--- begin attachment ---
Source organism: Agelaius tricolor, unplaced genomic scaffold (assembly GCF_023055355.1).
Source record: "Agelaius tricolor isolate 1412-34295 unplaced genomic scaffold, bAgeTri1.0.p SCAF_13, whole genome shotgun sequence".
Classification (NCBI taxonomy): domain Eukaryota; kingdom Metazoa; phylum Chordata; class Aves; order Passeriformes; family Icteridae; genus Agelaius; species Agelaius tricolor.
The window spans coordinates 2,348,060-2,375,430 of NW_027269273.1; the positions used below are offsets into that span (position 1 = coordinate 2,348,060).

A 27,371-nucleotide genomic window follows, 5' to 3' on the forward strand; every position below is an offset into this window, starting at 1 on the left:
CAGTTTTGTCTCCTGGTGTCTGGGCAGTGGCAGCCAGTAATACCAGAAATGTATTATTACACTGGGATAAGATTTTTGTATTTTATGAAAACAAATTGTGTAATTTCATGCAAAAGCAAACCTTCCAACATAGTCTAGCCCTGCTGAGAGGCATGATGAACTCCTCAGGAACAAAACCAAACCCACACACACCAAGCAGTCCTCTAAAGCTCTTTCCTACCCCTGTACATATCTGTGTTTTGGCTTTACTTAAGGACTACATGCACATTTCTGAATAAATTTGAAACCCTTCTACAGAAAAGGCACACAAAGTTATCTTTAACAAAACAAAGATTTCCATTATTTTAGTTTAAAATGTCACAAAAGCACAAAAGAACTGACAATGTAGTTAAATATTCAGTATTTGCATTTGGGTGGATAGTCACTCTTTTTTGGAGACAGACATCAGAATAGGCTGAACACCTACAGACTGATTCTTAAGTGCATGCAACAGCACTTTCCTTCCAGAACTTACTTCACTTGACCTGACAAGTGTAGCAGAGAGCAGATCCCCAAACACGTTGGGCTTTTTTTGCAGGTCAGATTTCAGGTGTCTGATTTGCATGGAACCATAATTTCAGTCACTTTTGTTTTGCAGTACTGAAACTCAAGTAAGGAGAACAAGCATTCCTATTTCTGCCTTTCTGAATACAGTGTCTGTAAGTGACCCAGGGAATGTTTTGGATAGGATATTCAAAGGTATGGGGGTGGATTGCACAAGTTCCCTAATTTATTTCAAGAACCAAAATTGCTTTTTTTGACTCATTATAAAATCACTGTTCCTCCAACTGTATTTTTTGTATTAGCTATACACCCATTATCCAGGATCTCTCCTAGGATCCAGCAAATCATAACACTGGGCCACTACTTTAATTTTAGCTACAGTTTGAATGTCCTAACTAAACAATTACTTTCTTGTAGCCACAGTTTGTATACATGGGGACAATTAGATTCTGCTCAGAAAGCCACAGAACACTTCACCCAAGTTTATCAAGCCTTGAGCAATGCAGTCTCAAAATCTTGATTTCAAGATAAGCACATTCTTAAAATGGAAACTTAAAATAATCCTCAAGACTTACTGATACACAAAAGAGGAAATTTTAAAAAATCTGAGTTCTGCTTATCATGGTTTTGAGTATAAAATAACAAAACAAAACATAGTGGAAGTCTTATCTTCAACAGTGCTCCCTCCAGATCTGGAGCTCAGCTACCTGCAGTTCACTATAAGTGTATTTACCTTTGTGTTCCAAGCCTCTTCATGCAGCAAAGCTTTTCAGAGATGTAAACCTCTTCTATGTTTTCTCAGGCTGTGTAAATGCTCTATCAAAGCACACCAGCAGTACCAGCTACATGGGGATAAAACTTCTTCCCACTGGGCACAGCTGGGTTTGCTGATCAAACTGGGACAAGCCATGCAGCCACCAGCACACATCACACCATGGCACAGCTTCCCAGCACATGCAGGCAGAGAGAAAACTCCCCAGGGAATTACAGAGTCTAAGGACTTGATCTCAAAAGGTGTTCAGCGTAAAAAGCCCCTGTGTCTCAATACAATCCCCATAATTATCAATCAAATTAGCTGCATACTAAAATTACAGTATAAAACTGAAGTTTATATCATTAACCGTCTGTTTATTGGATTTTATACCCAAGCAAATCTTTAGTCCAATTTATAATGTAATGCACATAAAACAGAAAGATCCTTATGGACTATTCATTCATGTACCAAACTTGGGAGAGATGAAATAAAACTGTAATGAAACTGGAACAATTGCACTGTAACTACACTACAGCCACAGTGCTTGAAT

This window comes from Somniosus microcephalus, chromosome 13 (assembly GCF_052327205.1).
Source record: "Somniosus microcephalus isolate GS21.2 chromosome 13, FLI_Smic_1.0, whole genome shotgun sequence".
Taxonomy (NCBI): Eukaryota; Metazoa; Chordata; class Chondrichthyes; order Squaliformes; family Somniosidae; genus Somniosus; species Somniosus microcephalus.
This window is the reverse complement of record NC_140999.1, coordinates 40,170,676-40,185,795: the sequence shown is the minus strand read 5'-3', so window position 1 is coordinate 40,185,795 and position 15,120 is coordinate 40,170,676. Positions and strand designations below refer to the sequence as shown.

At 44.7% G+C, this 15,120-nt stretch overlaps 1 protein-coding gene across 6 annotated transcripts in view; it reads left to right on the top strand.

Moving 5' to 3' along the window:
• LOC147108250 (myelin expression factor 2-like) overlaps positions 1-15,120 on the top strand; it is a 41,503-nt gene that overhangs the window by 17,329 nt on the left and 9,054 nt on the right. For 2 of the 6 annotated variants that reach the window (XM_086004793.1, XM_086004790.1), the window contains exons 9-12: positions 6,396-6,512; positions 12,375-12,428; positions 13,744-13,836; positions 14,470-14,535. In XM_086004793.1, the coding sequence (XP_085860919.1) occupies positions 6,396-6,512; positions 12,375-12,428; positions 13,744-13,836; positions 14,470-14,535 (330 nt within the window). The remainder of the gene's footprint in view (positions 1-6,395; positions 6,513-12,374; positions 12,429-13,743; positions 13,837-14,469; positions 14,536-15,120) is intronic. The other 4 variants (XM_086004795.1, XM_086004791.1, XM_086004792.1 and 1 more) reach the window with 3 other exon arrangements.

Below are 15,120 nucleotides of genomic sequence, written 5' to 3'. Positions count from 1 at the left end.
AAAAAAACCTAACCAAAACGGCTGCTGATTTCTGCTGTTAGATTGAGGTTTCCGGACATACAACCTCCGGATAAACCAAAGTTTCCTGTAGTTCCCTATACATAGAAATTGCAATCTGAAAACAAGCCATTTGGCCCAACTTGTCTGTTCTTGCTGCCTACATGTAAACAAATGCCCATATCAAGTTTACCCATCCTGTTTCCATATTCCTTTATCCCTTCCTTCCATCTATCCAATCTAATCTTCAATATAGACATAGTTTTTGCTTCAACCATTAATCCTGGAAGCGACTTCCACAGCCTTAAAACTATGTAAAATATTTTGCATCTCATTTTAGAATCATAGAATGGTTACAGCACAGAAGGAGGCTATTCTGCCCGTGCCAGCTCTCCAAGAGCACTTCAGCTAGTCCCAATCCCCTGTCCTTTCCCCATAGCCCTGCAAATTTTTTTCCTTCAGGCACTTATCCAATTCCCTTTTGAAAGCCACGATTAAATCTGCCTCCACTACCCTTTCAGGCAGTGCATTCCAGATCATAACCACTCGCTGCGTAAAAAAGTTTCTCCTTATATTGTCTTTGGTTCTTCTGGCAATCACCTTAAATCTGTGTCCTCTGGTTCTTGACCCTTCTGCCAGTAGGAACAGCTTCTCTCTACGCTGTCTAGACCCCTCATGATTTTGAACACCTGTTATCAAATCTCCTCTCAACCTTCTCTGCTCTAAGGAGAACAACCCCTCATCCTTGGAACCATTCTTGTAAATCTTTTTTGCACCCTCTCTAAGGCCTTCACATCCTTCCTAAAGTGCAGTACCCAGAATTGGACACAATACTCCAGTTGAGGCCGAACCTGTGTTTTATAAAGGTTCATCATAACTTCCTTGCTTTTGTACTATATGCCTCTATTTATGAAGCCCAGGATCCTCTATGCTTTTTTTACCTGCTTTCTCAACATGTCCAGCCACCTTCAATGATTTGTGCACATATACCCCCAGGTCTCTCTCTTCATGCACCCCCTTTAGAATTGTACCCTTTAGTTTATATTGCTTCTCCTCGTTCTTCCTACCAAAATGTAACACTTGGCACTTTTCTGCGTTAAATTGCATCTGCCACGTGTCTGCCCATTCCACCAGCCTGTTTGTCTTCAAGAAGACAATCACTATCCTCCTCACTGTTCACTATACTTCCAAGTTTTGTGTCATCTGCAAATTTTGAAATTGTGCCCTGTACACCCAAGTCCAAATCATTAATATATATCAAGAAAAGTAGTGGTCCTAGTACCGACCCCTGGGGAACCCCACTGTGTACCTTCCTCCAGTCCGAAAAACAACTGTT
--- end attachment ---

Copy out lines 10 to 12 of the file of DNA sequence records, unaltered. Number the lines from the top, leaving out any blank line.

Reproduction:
This window is the reverse complement of record NC_140999.1, coordinates 40,170,676-40,185,795: the sequence shown is the minus strand read 5'-3', so window position 1 is coordinate 40,185,795 and position 15,120 is coordinate 40,170,676. Positions and strand designations below refer to the sequence as shown.

At 44.7% G+C, this 15,120-nt stretch overlaps 1 protein-coding gene across 6 annotated transcripts in view; it reads left to right on the top strand.

Moving 5' to 3' along the window: